Sanjay DuttRajendra GuptaPreity ZintaSonali Kulkarni
Mission Kashmir
Medium: film
Year: 2000
Director: Vidhu Vinod Chopra
Writer: Vidhu Vinod Chopra, Vikram Chandra, Abhijit Joshi, Suketu Mehta, Atul Tiwari
Language: Hindi, Urdu, English
Country: India
Actor: Sanjay Dutt, Hrithik Roshan, Preity Zinta, Sonali Kulkarni, Jackie Shroff, Puru Rajkumar, Abhay Chopra, Vineet Sharma, Rajendra Gupta, Master Mohsin, Master Yogin Soni, Heenaa Biswas, Sanjeev Rattan, Manoj Mishra, Chandan Bisht
Format: 160 minutes
Website category: Asian
Review date: 29 September 2010
Can't say I'd recommend this one. However in fairness I watched it with subtitles in a language I don't know, so that can't have helped the viewing experience. To its credit, I never felt lost.
It's a Bollywood action film, more or less. However more precisely, it's a 160-minute movie with occasional action scenes, which I think is the film's main problem. It didn't have to be anywhere near that long. You could trim off a full hour and still not have something with a bit of fat on it. Of course it's possible that this kind of length is normal for Bollywood movies (e.g. Lagaan) and I'm being culturally insensitive by not showing more patience, but even so I'm afraid this one had me clock-watching.
It could have been worse, mind you. I was aware of its length, but it didn't bore me. It's not as if you'll be struggling to finish it or anything. It looks good, it has some nice performances and as a production at least it's fairly classy.
There's a powerful underlying story. Sanjay Dutt is a tough-guy policeman who saves lives and loves his family. However when his son has an accident, the doctors won't do anything to save him because a local terrorist group has sworn to kill any doctors who help the police, plus their wives and children. The son dies. Dutt doesn't take this well. Not long after this, we've seen a massacre in which the police accidentally gun down an innocent family along with the terrorists and drag away the sole survivor (a young boy) to their cells.
So far, so straightforward. The "eh?" twist comes with Dutt's wife (Sonali Kulkarni) persuading him to adopt the boy, despite the fact that the boy's haunted by seeing his family gunned down in front of him and would presumably turn homicidal if he ever found out that it had been Dutt under that balaclava.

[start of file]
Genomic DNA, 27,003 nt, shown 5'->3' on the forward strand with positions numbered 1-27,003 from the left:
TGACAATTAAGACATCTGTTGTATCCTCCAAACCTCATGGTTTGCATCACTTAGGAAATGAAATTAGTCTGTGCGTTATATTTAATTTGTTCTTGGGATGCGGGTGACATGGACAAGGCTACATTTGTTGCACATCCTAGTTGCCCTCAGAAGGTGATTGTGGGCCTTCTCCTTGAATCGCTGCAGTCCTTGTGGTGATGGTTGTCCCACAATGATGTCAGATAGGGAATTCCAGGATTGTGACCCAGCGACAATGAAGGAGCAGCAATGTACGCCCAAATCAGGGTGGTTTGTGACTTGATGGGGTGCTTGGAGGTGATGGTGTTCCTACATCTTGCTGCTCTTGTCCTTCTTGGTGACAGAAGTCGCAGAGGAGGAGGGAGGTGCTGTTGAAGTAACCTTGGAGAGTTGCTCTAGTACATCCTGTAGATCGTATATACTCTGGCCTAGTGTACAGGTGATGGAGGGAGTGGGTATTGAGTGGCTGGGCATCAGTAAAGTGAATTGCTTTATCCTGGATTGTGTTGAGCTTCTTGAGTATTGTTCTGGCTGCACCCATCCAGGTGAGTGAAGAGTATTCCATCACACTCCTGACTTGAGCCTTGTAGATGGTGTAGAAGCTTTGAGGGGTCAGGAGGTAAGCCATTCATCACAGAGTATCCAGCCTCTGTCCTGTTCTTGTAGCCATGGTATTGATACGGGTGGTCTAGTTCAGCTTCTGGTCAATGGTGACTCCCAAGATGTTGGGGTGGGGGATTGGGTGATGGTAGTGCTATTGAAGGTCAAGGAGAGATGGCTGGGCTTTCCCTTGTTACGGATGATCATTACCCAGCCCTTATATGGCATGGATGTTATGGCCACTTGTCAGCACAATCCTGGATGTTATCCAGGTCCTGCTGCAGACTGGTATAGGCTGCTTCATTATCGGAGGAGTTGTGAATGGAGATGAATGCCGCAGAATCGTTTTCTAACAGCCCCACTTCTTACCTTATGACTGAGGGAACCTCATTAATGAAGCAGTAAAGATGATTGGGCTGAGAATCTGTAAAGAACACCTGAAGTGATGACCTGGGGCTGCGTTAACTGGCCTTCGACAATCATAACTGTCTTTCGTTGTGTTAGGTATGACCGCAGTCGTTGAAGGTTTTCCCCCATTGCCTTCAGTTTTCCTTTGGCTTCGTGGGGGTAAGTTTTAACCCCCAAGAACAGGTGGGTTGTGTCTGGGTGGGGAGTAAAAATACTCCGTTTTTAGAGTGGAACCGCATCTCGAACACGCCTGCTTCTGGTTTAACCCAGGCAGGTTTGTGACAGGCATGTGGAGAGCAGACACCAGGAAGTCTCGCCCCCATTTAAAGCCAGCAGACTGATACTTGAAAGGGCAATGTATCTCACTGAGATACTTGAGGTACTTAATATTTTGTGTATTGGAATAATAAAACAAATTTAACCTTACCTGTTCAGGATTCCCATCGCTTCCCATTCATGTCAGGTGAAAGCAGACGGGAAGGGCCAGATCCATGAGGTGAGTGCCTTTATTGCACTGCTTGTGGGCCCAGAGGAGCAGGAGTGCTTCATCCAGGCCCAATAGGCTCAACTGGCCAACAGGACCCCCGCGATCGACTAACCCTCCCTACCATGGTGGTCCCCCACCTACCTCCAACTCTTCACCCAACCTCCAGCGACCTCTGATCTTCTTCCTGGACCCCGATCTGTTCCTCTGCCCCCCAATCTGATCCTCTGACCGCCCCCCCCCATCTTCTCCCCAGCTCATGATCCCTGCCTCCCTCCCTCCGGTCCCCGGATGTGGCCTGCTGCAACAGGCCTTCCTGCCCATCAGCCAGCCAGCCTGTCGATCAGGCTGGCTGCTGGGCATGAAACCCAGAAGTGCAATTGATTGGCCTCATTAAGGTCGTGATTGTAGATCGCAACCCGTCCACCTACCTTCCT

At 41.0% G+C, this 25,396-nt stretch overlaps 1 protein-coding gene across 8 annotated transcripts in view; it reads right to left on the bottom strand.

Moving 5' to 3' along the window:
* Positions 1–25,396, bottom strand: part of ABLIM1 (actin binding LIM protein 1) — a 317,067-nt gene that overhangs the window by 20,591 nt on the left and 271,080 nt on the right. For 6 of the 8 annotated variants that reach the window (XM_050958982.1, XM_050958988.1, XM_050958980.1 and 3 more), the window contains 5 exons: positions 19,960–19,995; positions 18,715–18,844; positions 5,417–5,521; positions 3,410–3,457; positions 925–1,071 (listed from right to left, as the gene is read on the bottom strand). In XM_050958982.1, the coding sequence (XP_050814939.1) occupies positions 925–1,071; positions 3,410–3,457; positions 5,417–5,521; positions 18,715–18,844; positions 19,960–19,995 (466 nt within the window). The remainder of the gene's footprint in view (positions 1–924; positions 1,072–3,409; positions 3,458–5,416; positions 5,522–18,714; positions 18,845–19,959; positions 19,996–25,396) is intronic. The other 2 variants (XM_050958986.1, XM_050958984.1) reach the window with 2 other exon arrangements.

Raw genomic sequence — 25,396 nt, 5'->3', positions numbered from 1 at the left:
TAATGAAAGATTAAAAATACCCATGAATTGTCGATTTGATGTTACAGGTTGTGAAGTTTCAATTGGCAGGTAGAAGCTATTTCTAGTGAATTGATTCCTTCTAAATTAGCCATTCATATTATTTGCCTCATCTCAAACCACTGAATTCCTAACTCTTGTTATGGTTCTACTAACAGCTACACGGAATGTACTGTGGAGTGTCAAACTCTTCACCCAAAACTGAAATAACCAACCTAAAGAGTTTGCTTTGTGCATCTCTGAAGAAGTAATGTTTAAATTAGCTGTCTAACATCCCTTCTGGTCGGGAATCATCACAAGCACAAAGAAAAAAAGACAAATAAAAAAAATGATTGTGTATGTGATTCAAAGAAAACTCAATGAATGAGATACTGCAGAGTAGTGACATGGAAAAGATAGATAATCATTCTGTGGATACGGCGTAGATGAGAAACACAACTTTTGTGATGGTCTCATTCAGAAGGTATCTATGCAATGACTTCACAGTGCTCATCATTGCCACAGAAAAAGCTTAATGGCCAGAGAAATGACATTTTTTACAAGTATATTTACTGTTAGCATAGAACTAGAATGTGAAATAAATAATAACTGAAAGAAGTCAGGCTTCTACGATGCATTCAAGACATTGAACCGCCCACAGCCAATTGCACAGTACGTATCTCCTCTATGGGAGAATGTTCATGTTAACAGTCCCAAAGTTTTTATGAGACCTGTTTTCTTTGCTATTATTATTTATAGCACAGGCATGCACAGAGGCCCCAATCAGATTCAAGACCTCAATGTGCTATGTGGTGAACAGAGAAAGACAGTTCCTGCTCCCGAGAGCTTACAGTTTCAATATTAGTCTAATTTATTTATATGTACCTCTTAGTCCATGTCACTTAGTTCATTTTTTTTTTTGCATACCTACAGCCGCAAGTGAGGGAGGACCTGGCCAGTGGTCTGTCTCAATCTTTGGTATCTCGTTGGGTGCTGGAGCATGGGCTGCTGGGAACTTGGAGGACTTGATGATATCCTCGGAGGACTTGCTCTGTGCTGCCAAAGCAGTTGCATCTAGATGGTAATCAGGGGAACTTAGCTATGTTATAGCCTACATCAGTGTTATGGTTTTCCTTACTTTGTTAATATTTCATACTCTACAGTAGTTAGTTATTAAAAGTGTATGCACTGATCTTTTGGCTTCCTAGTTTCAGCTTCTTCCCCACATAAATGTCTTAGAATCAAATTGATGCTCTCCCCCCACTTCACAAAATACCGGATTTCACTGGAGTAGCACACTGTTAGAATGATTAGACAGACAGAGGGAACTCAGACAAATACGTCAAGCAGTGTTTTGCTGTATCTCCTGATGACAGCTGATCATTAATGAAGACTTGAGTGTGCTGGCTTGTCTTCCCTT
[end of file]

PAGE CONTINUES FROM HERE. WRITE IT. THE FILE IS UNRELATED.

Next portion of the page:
This is impressive. What's even more impressive is how even-handed the movie's being in its portrayal of the very real conflict in Kashimir. Both sides are the heroes of their own stories. Even the terrorist at the beginning who personally shoots a doctor's wife and daughter is a happy, smiling soul who genuinely doesn't want to do it. Meanwhile I suppose Dutt's technically the good guy, but if pushed too far he's fully capable of marching into the cells and shooting suspects. This is a story without villains, in which everyone's driven by a personal tragedy and yet each of those was a reaction to another one before it. Okay, that's not quite true. There is one villain. He's a sinister international terrorists who's manipulating Kashimiri terrorists and must have a bad neck because he never lifts his head above 45 degrees and instead has to glower at the camera. He's a bit more cartoonish than the rest of the film, but he's not a serious problem.
Lots of Indian reviewers seem to have gone apeshit for this film, for what it's worth. It ends with a beautifully worded dedication to the region, while the director has said he was trying to build "hope for the future and a hope for the Kashmir people". That I admire.
All that's good. However it's also flabby, with an interminable second act and a glib finale that's playing to the back rows. I wanted to fast-forward through the romantic leads' song-and-dance numbers, while the action movie stuff isn't even trying to do anything you haven't seen before. At one point they even do Hong Kong style wire-fu.
The performances are respectable. I'd have liked Sanjay Dutt better if he were scarier, but you could argue that those sad, tired eyes were a characterisation choice. It's consistent and makes sense, anyway. Check out his eyes at the height of his tragedy. He looks like one of Lovecraft's Deep Ones! Hrithik Roshan has big muscles and plenty of energy. However it's the women who have the most sparkle, Sonali Kulkarni being delightful (and gorgeous) while Preity Zinta has a real knack for cheeky facial expressions. Basically they're all good, although unfortunately the child actors for Young Roshan and Young Zinta don't have any chemistry together. This wouldn't be so bad if they didn't keep returning in flashbacks.
The director had been Oscar-nominated for one of his first films, incidentally, in 1978.
This isn't a bad movie, but it's a long way from being a gripping one. It's slack. It takes too much time over the emotional stuff and ends up not living up to the power of its premise. I'd have preferred to see a more uncompromising ending. However it looks great and a ruthless editor could probably edit it into something really rather good. In particular I think it's unfair to call it a "terrorism musical" (although it is) because: (a) it's a pre-9/11 movie, unlike, say, Battle Royale 2, and (b) it's portraying both sides of the conflict, with the terrorists being just one piece of the jigsaw. I'd even say it might even be worth checking out, so long as you've got some ironing to do while watching.